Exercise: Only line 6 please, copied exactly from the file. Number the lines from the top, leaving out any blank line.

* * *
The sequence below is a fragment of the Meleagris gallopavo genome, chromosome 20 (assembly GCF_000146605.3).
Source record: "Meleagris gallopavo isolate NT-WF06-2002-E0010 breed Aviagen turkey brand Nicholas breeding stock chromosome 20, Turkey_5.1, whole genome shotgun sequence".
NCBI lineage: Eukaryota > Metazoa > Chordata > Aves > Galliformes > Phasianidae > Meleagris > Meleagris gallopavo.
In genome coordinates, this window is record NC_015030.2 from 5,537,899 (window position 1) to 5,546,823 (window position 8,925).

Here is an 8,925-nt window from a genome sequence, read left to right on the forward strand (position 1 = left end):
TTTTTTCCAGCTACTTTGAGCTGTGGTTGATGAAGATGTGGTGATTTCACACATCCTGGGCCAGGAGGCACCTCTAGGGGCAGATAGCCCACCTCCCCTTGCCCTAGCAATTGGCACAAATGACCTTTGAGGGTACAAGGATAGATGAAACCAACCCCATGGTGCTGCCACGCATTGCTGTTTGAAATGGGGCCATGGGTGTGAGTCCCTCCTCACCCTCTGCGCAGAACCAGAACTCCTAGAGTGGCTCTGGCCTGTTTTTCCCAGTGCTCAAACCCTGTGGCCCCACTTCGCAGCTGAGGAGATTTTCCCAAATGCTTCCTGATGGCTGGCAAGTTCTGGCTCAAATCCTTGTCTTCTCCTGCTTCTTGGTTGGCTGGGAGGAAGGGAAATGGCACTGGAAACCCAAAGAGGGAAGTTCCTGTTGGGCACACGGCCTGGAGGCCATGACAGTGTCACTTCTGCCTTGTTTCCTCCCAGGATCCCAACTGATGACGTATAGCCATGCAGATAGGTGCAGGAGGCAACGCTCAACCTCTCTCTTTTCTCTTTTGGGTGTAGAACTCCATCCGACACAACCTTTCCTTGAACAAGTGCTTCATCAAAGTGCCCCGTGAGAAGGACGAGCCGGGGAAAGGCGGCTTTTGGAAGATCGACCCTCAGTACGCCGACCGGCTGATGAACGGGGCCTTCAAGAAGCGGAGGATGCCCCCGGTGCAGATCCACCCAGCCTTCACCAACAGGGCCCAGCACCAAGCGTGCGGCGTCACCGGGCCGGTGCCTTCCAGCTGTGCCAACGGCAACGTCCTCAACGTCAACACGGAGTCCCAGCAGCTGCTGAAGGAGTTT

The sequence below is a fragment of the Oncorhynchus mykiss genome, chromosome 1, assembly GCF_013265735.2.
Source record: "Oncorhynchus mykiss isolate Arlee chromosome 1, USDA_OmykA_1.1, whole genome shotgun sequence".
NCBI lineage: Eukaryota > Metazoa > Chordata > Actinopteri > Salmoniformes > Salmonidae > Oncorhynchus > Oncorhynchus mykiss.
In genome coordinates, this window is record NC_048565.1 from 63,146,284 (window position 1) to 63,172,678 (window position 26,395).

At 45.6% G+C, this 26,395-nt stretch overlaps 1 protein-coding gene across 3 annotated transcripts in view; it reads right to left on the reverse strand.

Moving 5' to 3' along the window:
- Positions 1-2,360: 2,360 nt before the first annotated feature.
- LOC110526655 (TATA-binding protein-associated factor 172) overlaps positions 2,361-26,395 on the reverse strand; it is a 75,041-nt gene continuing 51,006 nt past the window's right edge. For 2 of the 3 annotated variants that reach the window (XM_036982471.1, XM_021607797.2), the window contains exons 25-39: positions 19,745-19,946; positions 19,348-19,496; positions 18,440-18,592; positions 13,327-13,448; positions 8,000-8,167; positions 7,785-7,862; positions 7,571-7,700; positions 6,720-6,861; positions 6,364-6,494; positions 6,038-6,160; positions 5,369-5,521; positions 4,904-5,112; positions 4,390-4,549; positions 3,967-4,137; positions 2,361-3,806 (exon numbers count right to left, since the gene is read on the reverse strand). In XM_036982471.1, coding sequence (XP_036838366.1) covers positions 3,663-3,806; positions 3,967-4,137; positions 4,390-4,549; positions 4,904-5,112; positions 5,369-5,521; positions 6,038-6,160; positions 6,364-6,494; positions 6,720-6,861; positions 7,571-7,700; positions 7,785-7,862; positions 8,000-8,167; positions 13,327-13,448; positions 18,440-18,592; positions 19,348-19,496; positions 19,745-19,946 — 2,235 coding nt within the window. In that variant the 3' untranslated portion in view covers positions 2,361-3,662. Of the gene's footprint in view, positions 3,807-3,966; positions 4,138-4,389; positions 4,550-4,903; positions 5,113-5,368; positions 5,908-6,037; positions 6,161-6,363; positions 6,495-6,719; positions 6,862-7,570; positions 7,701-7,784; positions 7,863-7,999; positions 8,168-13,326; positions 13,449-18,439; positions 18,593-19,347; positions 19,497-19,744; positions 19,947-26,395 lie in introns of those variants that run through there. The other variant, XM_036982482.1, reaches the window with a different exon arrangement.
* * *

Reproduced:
TTTTTTCCAGCTACTTTGAGCTGTGGTTGATGAAGATGTGGTGATTTCACACATCCTGGGCCAGGAGGCACCTCTAGGGGCAGATAGCCCACCTCCCCTTGCCCTAGCAATTGGCACAAATGACCTTTGAGGGTACAAGGATAGATGAAACCAACCCCATGGTGCTGCCACGCATTGCTGTTTGAAATGGGGCCATGGGTGTGAGTCCCTCCTCACCCTCTGCGCAGAACCAGAACTCCTAGAGTGGCTCTGGCCTGTTTTTCCCAGTGCTCAAACCCTGTGGCCCCACTTCGCAGCTGAGGAGATTTTCCCAAATGCTTCCTGATGGCTGGCAAGTTCTGGCTCAAATCCTTGTCTTCTCCTGCTTCTTGGTTGGCTGGGAGGAAGGGAAATGGCACTGGAAACCCAAAGAGGGAAGTTCCTGTTGGGCACACGGCCTGGAGGCCATGACAGTGTCACTTCTGCCTTGTTTCCTCCCAGGATCCCAACTGATGACGTATAGCCATGCAGATAGGTGCAGGAGGCAACGCTCAACCTCTCTCTTTTCTCTTTTGGGTGTAGAACTCCATCCGACACAACCTTTCCTTGAACAAGTGCTTCATCAAAGTGCCCCGTGAGAAGGACGAGCCGGGGAAAGGCGGCTTTTGGAAGATCGACCCTCAGTACGCCGACCGGCTGATGAACGGGGCCTTCAAGAAGCGGAGGATGCCCCCGGTGCAGATCCACCCAGCCTTCACCAACAGGGCCCAGCACCAAGCGTGCGGCGTCACCGGGCCGGTGCCTTCCAGCTGTGCCAACGGCAACGTCCTCAACGTCAACACGGAGTCCCAGCAGCTGCTGAAGGAGTTT